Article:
Lens flare

Filmmaker's Dictionary Feb 9, 2021

What is lens flare?

Lens flare is a phenomenon of light getting scattered in the lens system after it hits the front element of the lens. This non-image-forming light gets reflected off the glass surfaces inside the lens. Therefore, lenses with many elements like zoom lenses are more likely to suffer from lens flare.

While unintentional lens flare can damage the composition and ruin the image, in some cases lens flare can be desirable and used to enhance the picture.

How can you avoid lens flare?

The most straightforward way to minimize the risk of lens flare is to use prime lenses. These lenses have a simple lens formula, with fewer lens elements where the light could bounce in any unwanted way. Primes are significantly safer when it comes to avoiding unintentional light reflections.

Blocking your light source can also protect you from unwanted lens flare. Shooting in direct sunlight will likely result in scattered light hitting your sensor. When in nature, seek cover under some trees to filter the light or shoot early in the morning or right before sundown. A lens hood can also help avoid unwanted lens flares.

Intentional use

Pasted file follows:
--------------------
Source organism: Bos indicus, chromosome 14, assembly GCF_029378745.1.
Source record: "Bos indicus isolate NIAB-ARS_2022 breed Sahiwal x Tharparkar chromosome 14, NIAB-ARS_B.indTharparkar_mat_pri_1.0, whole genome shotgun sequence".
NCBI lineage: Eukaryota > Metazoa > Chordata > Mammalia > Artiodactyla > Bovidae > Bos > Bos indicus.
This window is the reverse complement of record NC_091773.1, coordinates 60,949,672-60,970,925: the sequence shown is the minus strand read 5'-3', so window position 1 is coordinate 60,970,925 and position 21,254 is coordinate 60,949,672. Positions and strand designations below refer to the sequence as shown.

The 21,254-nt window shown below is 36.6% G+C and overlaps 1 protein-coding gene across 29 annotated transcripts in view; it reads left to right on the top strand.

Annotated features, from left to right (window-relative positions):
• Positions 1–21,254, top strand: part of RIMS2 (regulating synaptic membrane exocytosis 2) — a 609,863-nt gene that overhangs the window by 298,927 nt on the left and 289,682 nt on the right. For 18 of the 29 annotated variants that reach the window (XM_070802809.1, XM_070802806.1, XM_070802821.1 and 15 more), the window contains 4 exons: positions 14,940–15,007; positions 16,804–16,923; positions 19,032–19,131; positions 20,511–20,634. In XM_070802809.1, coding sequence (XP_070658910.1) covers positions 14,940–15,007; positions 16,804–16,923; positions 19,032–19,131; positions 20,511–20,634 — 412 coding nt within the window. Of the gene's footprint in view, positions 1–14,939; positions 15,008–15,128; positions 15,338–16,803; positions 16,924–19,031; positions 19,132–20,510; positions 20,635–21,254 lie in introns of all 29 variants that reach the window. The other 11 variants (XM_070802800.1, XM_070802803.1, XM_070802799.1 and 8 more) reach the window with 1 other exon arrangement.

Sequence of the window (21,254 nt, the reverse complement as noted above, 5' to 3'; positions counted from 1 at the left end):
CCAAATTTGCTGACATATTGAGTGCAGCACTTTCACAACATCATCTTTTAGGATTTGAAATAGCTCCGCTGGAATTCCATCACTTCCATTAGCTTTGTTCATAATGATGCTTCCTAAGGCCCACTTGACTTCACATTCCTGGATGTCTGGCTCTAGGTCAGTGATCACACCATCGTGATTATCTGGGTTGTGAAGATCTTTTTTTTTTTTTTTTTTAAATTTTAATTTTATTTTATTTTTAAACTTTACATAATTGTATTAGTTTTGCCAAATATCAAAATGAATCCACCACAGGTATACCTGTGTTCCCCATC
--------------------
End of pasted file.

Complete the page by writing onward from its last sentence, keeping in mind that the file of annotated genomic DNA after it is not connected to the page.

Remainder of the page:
Unwanted lens flare can ruin pictures but learning how to create and control this effect can give your shots a beautiful cinematic touch.

In the early days of Hollywood, lens flares were strictly frowned upon. Any footage had to be rerecorded when unwanted light got in, and non-glare protective coatings were continuously improved. Nowadays, certain filmmakers strip away this coating to gain better control of intentionally creating lens flares.

Many recent sci-fi and superhero movies feature anamorphic lens flares, where the oval-shaped diaphragm produces beautiful stripes of light dancing on the screen. J.J. Abrams uses this technique a great deal in most of his movies, including Star Trek and Star Wars The Force Awakens.

Summary

Whether you find lens flares beautiful or think they are distracting, now you understand them a little more. Avoid unintentional light reflection or experiment with different styles and techniques to bring your creative vision to life. Want to try lens flare photography? Read this article about lens flares on Masterclass.

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